UPDATE: Parking agreement on City Commission agenda for Sept. 17Decatur City Hall.
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UPDATE: The amendment was approved at the Sept. 17 City Commission meeting. Here is our earlier story …
The Decatur City Commission is considering an amendment to its parking management agreement with SP Plus Corporation as part of a plan to increase the cost of on-street parking to $3 an hour and extend enforcement hours.
Previously, Decaturish reported that this amendment had already been approved. However, City Manager Peggy Merriss clarified that only the proposal had been approved. The contract amendment will be considered at the City Commission’s Sept. 17 meeting, which begins with a work session at 6:30 p.m. and will be held at City Hall, located at 509 North McDonough Street. All meetings are open to the public.
Under the proposed changes, parking will be $3 an hour from 8 a.m. to 6 p.m. Monday through Saturday. The city also will enforce the two hour parking limit after 6 p.m., a city budget document says. That means if you park at 5:30 p.m. and stay until 8:30 p.m., you are in violation of the two hour limit and will receive a parking ticket. The fine for exceeding the two hour limit is $25.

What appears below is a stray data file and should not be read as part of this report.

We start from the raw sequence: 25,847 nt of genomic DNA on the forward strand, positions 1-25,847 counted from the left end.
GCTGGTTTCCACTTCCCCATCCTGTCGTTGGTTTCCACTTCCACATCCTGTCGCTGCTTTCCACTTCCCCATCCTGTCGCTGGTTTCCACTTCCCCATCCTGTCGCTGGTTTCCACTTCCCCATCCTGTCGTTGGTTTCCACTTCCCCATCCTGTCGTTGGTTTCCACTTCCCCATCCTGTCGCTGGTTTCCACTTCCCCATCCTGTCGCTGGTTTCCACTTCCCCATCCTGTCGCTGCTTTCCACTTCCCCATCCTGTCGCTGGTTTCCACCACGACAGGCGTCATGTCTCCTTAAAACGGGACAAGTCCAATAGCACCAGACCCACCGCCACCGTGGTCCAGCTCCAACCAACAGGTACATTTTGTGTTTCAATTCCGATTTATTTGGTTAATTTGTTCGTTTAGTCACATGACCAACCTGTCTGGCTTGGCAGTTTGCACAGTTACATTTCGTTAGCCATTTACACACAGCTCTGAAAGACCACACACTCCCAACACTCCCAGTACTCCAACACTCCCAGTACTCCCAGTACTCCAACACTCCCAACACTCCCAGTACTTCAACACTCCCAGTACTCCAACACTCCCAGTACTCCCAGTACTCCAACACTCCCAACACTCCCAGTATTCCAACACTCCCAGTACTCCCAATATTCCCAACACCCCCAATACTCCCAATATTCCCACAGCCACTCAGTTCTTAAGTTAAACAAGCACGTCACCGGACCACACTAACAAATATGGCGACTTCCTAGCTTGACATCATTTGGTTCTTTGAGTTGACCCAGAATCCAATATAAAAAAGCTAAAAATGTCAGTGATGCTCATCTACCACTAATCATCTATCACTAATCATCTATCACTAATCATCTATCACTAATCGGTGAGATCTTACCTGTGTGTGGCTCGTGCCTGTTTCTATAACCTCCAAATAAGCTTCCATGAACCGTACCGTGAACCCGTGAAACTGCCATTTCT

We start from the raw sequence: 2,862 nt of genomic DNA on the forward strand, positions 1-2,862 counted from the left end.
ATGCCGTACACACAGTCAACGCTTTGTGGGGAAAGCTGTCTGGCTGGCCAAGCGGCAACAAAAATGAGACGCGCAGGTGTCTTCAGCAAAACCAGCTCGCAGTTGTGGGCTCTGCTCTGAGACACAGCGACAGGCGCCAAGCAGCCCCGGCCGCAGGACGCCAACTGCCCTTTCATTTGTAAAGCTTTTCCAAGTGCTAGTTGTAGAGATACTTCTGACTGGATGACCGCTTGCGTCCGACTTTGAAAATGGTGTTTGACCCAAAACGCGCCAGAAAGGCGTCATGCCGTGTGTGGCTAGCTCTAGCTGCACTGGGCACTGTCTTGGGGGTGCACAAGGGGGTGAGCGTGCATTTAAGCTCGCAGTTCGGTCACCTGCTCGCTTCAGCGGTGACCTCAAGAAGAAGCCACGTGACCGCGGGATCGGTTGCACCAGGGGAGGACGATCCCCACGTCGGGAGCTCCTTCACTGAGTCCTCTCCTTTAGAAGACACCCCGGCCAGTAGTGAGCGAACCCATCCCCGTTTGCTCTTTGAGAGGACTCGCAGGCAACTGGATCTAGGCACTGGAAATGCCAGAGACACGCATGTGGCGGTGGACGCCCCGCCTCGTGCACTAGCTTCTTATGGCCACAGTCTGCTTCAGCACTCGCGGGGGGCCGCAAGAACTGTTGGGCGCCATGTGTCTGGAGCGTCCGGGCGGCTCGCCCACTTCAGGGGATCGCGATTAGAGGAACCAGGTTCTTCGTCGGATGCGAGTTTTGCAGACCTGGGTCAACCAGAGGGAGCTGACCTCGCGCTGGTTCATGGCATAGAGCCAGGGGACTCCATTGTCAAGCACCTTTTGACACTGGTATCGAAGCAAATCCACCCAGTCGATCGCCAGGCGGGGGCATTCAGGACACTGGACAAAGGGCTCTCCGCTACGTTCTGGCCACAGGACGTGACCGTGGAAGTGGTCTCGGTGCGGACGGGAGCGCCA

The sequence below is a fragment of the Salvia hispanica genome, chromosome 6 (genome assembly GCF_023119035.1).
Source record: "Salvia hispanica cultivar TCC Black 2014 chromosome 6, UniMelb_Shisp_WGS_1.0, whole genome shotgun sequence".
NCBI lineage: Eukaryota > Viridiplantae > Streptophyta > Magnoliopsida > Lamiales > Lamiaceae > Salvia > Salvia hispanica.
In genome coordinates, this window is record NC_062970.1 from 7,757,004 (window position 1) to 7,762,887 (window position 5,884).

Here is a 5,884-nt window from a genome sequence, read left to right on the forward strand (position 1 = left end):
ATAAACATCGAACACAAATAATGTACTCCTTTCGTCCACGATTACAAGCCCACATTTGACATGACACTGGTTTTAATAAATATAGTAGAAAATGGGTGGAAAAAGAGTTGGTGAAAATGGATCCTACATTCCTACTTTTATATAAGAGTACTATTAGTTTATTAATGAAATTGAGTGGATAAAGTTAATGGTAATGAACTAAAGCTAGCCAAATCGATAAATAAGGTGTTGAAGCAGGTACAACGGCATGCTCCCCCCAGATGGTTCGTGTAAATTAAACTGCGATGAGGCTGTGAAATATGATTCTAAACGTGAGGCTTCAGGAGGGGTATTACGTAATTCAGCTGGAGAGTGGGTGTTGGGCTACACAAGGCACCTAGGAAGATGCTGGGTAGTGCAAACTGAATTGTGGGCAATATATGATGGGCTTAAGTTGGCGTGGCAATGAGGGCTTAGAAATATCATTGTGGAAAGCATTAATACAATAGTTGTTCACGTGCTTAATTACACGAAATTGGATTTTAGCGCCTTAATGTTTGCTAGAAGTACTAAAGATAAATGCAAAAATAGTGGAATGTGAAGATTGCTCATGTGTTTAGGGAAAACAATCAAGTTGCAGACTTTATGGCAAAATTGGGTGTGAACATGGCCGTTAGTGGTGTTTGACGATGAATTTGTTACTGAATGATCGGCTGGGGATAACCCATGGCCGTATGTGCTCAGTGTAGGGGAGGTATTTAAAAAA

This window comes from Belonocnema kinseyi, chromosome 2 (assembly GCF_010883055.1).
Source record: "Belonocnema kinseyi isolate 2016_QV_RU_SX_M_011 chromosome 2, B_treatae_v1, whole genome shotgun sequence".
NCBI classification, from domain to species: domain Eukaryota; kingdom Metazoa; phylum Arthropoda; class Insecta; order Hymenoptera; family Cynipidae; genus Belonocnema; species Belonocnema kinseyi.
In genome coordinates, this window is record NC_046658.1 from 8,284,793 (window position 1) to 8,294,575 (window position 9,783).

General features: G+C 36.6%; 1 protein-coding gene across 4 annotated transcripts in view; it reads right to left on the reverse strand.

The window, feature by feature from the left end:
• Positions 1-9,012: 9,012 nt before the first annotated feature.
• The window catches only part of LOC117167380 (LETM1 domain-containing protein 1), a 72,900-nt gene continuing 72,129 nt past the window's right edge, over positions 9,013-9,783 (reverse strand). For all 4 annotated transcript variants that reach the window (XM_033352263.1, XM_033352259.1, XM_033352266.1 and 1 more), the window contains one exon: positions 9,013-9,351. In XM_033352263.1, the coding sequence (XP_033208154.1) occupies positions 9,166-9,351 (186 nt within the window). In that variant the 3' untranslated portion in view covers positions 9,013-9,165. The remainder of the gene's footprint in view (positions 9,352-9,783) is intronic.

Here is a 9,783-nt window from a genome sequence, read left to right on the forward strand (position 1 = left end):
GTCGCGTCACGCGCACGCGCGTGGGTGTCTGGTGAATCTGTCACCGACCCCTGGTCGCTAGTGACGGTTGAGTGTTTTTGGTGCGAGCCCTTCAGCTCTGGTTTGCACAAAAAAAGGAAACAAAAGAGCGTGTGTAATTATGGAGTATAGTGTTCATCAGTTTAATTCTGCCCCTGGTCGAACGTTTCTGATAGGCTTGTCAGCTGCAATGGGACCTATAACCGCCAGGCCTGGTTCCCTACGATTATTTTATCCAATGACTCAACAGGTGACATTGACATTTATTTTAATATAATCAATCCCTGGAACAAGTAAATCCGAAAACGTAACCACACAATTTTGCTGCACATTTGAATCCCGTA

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Assistant City Manager Lyn Menne addressed some of the criticism of the proposal. She said the goal isn’t to punish people or generate more money for the city.
“It’s about encouraging and making sure we have parking spaces available,” she said.
Menne said the city is also exploring ways to make available parking easier to find. She said the city is considering using a smart phone application that would show users where parking spaces are available.
She said the city is not trying to make people drive less by increasing parking rates and extending parking enforcement hours.
“That’s not what we’re looking at it for,” she said. “If you are driving, we want those spaces turning over a reasonable number of times so you at least have an expectation of being able to find a space. If parking was free in downtown Decatur, by 10 a.m. there would be no parking places left and there would be no parking spaces left throughout the day.”
She also said that there’s plenty of parking in downtown Decatur, just not a lot of free parking.
“It’s very limited,” she said. “That’s the way most urban areas are going to be.”
There will be an opportunity for public comment prior to the vote on the parking management agreement.
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